What to Watch

Stock Rout Pushes Down Crude

The global stock-market sell-off is weighing down oil prices and sending energy shares skittering lower on Tuesday.

Markets in Japan and Hong Kong fell close to 5% as this year’s rising sectors—technology, resources and financial shares—led the way lower.

The Stoxx Europe 600 dropped 3.2% in the early minutes of trading, marking a fall of nearly 7% from its peak this year.

Energy stocks weren’t spared the turmoil.

BP’s share price dropped over 0.4% in London trading on Tuesday, after the firm reported its first quarterly loss since mid-2016 largely because of charges from the 2010 Gulf of Mexico blowout and the U.S. tax overhaul.

Meanwhile rival Royal Dutch Shell PLC was down 2.15 % and smaller firms like Tullow PLC and utility shares were also lower in London.

Analysts said recent worries about rising bond yields and higher inflation could be partly to blame.

“The rise in risk aversion that this expresses is prompting speculative financial investors to get out of their crude oil forward contracts,” said Commerzbank in a recent note.

Brent crude, the global benchmark, was down 0.89% at $67.02 a barrel on London’s Intercontinental Exchange. On the New York Mercantile Exchange, West Texas Intermediate futures were trading down by 0.65% at $63.74 a barrel.

Energy News

Scientists Study Plans to Cool the Planet

Scientists are struggling with how to slow global warming and are coming up with far fetched plans as hope is dimming that humankind can effectively curb carbon emissions. One idea is to manipulate the climate by planting millions of trees to clear the air.


Oil Slides as Stock Markets Falter, Shale Drilling Accelerates

The number of rigs searching for crude in American shale fields jumped to the highest level in more than five months last week, reports Bloomberg.

“All in all, the strong plunge indicates that we have arrived at the start of a weaker demand phase”

– Analysts for JBC Energy

WSJ Energy In-Depth

Banks Raise Oil Forecasts but See Risks

 Banks raised their oil-price forecasts for the fourth month in a row in January, as rebalancing in the crude supply pushed prices to multiyear highs.

A poll of 15 investment banks by The Wall Street Journal near the end of January predicted that Brent crude, the international benchmark, will average $61 a barrel this year, up $3 from the December survey.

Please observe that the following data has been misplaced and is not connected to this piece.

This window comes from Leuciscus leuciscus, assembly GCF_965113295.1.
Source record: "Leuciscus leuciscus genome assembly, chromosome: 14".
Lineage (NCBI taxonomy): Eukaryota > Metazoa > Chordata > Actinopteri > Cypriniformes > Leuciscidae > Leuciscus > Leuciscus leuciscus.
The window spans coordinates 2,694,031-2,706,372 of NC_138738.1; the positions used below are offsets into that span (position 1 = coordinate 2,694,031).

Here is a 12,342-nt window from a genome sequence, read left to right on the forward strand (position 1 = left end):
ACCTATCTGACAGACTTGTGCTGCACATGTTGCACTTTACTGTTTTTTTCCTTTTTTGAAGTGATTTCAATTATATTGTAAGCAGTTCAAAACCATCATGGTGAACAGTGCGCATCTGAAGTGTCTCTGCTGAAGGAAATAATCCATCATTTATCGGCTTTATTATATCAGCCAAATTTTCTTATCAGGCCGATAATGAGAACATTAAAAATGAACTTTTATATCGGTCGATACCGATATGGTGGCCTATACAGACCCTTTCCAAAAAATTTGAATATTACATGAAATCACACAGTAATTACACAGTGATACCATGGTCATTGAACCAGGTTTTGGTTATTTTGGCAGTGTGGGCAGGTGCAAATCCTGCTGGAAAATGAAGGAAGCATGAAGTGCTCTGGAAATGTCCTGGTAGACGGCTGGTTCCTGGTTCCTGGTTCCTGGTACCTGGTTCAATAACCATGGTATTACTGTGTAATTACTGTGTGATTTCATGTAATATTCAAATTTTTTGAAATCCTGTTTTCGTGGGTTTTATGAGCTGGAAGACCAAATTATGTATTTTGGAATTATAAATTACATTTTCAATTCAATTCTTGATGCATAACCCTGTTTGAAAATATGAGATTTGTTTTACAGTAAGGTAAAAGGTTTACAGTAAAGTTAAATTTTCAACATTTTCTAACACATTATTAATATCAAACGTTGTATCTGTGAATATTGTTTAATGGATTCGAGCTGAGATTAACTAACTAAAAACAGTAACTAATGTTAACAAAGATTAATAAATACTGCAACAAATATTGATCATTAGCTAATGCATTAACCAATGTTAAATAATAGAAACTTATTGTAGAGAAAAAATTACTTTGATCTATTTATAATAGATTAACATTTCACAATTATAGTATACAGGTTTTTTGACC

Investor sentiment toward oil has become more positive on a range of factors, including strong global growth and supply limits by big producers but analysts say higher prices are stimulating U.S. drillers to ramp up output.


Big Number

$4 trillion

The selloff in global stock markets has wiped out $4 trillion from what just eight days ago were record high portfolio values, reports Reuters.



Tuesday: The American Petroleum Institute issues its weekly forecasts on U.S. crude inventories.

Wednesday: Norway’s Statoil announces its financial results for the full year of 2017.

The U.S. International Energy Administration releases official weekly data on U.S. crude stocks.

Thursday: France’s Total reports its financial results for 2017.

Friday: Baker Hughes releases weekly data on the number of rigs drilling for oil in the U.S.


Reporter’s Notebook

WSJ Reporter Dan Molinski on U.S. fossil fuel exports. The US now produces a near-record 10 million barrels per day of crude oil, while two other fossil fuel-based commodities — natural gas and natural gas liquids — have already soared past record production levels. “And for all three commodities, the U.S. market has only one way to balance: exports,” says RBN Energy. “One-third of all NGL production is getting exported, 15% of crude production now regularly moves overseas, and the completion of several new LNG export facilities will soon have more than 10% of U.S. gas hitting the water.” Said another way, RBN says “the U.S. is now producing for global markets…[and] the implications are enormous.”

WSJ’s Deputy Texas Bureau Chief Lynn Cook on shale oil investment. Private equity is launching another Permian fracker into the wilds of West Texas. Warburg Pincus ponyed up $300 million to fund Ridge Runner Resources, an exploration and production outfit that will drill in the Delaware Basin portion of the Permian. The Delaware is one of the hottest shale areas in America. U.S. producers have piled up, unlocked vast new quantities of oil and also driving up the cost of oil-and-gas acreage to record levels. Scott Germann, an Exxon-trained geologist with more than 20 years of experience in the Permian, is Ridge Runner’s new CEO. Until last year he was president of BC Operating, a Delaware Basin driller that Marathon Oil bought in June 2017 for $1.1 billion.